The worst outcome now seems likely:
MPs [in the Crimean parliament yesterday] voted by 78 votes to nil for the territory to leave Ukraine, further escalating what has become the most serious crisis in Russian relations with the west since the cold war.
At the same time, a referendum on more autonomy for the region due on 30 March was brought forward to 16 March, and the question was changed to give residents the option to unify the Black Sea peninsula with Russia. Crimea’s deputy prime minister, Rustam Temirgaliev, said the referendum was now only to “confirm” parliament’s decision, and he considered Crimea to be part of Russia already. He said that all Ukrainian troops on the territory should either leave or be treated as occupiers. Crimea is planning to introduce the rouble and readopt Russian state symbols.
Brian D. Taylor’s sees the referendum as a Kremlin provocation:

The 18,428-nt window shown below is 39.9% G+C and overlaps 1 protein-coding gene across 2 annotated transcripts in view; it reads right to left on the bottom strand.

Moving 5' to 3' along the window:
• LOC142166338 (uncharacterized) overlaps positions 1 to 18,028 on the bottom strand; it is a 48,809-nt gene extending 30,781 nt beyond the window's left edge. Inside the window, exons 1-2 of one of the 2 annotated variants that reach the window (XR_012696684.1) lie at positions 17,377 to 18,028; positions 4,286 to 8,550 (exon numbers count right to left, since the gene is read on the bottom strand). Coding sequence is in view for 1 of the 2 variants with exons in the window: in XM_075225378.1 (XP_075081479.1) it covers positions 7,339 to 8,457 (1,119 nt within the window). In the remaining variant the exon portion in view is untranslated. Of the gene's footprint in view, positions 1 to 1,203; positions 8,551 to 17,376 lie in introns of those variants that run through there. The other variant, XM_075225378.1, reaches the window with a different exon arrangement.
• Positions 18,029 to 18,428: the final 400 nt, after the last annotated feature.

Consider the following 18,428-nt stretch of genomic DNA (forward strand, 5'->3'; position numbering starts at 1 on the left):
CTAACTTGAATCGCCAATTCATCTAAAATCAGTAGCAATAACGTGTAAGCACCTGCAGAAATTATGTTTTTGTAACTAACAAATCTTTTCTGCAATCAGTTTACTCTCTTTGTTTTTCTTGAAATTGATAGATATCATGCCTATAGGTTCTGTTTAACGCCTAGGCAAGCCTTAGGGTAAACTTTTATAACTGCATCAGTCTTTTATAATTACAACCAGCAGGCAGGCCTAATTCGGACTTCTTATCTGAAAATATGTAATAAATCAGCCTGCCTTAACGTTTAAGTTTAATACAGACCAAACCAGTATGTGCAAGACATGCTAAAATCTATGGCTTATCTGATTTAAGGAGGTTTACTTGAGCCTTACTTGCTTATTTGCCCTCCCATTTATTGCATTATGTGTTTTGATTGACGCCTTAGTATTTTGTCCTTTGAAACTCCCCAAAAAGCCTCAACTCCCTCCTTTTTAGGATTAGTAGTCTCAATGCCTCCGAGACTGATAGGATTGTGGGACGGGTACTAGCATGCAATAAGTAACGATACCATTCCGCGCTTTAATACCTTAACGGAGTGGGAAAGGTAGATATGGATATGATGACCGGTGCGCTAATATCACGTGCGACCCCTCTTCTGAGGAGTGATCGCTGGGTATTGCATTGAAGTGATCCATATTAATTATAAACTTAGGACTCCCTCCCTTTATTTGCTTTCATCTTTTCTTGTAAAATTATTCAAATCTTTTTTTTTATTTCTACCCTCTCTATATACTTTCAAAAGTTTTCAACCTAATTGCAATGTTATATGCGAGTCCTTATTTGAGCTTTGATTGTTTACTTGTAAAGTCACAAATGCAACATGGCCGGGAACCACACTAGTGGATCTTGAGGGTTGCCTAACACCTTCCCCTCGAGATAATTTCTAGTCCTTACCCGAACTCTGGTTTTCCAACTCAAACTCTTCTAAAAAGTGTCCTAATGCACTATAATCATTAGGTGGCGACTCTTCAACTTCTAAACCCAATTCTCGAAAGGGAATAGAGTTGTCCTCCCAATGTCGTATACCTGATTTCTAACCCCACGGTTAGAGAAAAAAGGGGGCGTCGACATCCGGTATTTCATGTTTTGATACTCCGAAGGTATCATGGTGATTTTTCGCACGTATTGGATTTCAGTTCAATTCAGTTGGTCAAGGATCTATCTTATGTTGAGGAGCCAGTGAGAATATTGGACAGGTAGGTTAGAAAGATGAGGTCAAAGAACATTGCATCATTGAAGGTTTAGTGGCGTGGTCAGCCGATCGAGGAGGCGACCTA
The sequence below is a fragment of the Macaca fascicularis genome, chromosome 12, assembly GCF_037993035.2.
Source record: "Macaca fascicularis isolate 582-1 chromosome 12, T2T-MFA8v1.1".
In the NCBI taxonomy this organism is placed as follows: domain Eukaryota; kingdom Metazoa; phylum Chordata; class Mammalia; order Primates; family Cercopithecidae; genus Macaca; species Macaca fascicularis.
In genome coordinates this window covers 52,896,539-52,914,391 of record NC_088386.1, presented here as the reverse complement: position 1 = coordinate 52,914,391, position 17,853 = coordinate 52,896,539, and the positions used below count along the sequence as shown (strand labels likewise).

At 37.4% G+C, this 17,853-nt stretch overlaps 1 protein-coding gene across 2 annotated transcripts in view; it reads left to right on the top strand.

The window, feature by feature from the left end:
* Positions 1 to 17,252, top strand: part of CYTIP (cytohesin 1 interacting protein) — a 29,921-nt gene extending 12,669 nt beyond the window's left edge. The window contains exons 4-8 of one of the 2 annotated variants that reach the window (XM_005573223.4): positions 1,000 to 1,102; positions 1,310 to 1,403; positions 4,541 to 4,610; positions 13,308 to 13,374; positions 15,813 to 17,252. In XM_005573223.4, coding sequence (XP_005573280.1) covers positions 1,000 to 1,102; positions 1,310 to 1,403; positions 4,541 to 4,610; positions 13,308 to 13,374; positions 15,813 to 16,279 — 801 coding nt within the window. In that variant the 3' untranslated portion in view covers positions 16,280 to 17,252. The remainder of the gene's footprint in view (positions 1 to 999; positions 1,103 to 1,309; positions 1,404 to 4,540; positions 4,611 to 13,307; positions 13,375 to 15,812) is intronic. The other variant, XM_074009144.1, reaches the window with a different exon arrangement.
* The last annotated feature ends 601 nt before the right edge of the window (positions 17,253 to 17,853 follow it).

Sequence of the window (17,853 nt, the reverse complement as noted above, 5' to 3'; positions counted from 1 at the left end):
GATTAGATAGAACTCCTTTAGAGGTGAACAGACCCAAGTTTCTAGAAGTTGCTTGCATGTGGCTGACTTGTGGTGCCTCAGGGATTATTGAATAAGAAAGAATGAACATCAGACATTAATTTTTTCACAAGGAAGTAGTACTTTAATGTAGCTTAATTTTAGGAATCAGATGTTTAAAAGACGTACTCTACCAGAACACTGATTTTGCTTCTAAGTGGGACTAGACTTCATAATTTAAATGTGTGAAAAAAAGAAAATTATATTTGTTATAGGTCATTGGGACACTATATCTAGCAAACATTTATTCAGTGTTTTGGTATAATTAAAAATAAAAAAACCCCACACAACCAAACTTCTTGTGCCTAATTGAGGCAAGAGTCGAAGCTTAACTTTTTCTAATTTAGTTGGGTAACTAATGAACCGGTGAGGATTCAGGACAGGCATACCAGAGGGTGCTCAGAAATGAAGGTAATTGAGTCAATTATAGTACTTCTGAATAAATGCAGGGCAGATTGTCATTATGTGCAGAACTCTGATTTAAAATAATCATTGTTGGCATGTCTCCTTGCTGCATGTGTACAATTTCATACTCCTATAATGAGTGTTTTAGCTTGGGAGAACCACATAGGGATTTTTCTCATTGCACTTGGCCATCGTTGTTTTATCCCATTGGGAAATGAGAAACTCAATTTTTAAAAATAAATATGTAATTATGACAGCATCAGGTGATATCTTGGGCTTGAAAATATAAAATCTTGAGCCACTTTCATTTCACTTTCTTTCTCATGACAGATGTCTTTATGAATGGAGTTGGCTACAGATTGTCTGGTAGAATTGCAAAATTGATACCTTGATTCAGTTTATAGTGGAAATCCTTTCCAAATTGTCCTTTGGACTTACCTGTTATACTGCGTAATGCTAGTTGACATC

[The] fast-tracking of a Crimean referendum on unification with Russia, if Putin is behind it, suggests that he decided to speed right past the “off ramp” and head straight for formal annexation.
In that case, the prospects for positive-sum outcomes will have shrunk considerably. If Russia does formally annex Crimea, the United States and Europe should go ahead with sanctions, in order to hit Russian elites in their pocketbooks. In the medium term, the United States should help Central and Eastern European governments to diversify their energy supplies, away from their dependence on Russian gas.
The Bloomberg View editors take a similar stand: